field in the fat mans race was a treat.
The other events were equally interesting
There was one pleasant supprise. the ab
sense of any of the gambling fraternity which
usually Hook to such gatherings.
Miss Grace Vanscoy accompanied by her
father, left Monday morning for Grand Island
where she will spend the winter attending
School started Monday morning with Miss
Almee Whitman at the helm. The Hrst days
enrollment was 30.
Hans A. Jenson sold bis half section Inst
Friday to S. H. Kundsen of Dannebrog for
Nellsen & Isaacson received a car load of
wagona and buggies last Friday
Hans Peterson paid Hoelus a dying visit
We are told that our old townsman, A. J. B
Fairbairn has sold his farm and will Noon
move to Kansas.
Bulgaria Like Pennsylvania.
Bulgaria is about as big as Pennsyl
vania, bas a similar shape and re
minds one very much of that state, be
cause of the resemblance in topo
graphy and other physical features.
The forests and ibc rivets watering
rich valleys, the mountain ranges, the
rocky ledges, and the landscape gen
erally is very much like the Quaker
State. The population is about 30 per
cent less.—Chicago Record-Herald.
II- Dolling has moved his stock
of shoe and repair shop to the
building just vacated by Kroest
Rentfrow one door west of Patton’s
You can get repairs for Mc
Cormick, Woods and Buckeye
machines at T. M. Reeds.
S. C. Fletcher will have a
big auction sale of milk cows
steers and heifers at Rockville
Saturday, September 13.
One* Sat In That Chair.
Queen Anne was once surrounded by
a host of gayly dressed courtiers, and
in the throng was an old man of 83,
wearing the plain dress of a country
farmer. "Have you ever seen such a
sight before?" asked a looker-on, and
the throng was startled to hear the old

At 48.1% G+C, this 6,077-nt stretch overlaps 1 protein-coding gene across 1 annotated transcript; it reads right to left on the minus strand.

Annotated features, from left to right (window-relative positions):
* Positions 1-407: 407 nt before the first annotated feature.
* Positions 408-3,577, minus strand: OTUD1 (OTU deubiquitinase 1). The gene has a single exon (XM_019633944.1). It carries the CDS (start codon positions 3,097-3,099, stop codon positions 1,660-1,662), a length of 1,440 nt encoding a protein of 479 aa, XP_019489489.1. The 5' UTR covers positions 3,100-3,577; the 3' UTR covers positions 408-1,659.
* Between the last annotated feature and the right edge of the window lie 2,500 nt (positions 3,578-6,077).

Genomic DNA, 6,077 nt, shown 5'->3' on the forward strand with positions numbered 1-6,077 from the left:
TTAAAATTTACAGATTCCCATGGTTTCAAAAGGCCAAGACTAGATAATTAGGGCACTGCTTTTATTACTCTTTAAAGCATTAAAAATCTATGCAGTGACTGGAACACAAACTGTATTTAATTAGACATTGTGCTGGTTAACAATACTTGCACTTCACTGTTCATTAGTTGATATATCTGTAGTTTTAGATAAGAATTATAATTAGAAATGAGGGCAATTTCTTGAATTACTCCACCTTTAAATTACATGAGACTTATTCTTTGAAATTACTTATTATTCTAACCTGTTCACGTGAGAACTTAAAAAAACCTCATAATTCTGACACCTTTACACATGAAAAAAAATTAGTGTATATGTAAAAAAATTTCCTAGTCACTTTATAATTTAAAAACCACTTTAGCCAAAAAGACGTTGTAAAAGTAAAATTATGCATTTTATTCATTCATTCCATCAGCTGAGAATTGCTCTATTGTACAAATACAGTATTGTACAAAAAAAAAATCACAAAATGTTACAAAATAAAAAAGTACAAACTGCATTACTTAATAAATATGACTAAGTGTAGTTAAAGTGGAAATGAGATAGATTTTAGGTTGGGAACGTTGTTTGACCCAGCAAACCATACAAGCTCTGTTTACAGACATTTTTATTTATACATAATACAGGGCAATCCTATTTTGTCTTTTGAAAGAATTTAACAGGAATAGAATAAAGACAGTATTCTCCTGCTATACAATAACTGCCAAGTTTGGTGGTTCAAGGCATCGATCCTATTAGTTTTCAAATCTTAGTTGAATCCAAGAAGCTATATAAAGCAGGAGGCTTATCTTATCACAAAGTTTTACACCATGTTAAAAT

man say, "Never since I sat In her
chair!” It was Cromwell’s son Rich
ard, who went Into retirement on the
restoration of King Charles II.
Earl Cailogan's Immense Estate.
Some idea of Earl Cadogan’s wealth
may be gathered from the fact that
some thirteen or fourteen years ago
he expended a quarter million pounds
on the purchase of the Culford estate,
in Suffolk, and the rebuilding of the
house. Shortly after this he presented
an extensive site in Chelsea, known
as Blocklands, to the Guinness trust,
for the erection of workmen's dwel
lings. It is probable that during the
next few years his wealth will be
There is an old allegorical picture of a
girl sc ared at a grass-hopper, but in the
act of heedlessly treading on a snake.
This >s paralleled by the man who
spends a large earn of money building
a cyclone cellar, but neglects to provide
bis family with a bottle of Chamberlain's
Colic, Cholera snd T/iarrhoea Remedy
as safe gaurds against bowel complaints,
whoea victims outnumber those of the
cyclone a hundred to one. This Rem
edy is every where recognized as the
most prompt and reliable medicine in
use for these diseases. For sale by
Increaia in Texa* River*.
The measurements of the rivers of
Texan by the hydrographers of the
United States geological survey have
brought to light the ract that during
1900 there was a marked increase in
all the streams investigated. This
was found to be particularly evident in
•he streams which rise In the exten
sive Edwards plateau. The Edwards
plateau is a flat tableland in south
central Texas some 2,000 square miles
'n area, the extension of the high
p.xins of western Kansas. From the
sides of this tableland many rivers
How iu deep and picturesque canyons
and are of great economic value for
irrigation, power and supply. Owing
tc- the increased amount of water in
I SCO. the entire section through which
Ihesn rivers passed raised the best
sto w of the last ten years and were
also enabled to make use of continued
'irigation and water power, which had
not been the case for a number of
years. The geolog'^al survey is con
ducting systematic measurements on
■ibout twenty rivers In Texas, the re
sults of which will be of use in their
PRESIDENT ROOSEVELT IN
Low rates via Burlington Route.
President Roosevelt’s visit to Omaha
September 27, during the Ak-8ar-Ben
festivities, will be a gala occasion. A
gorgeous electrical pageant Saturday
evening, September 27, will be one of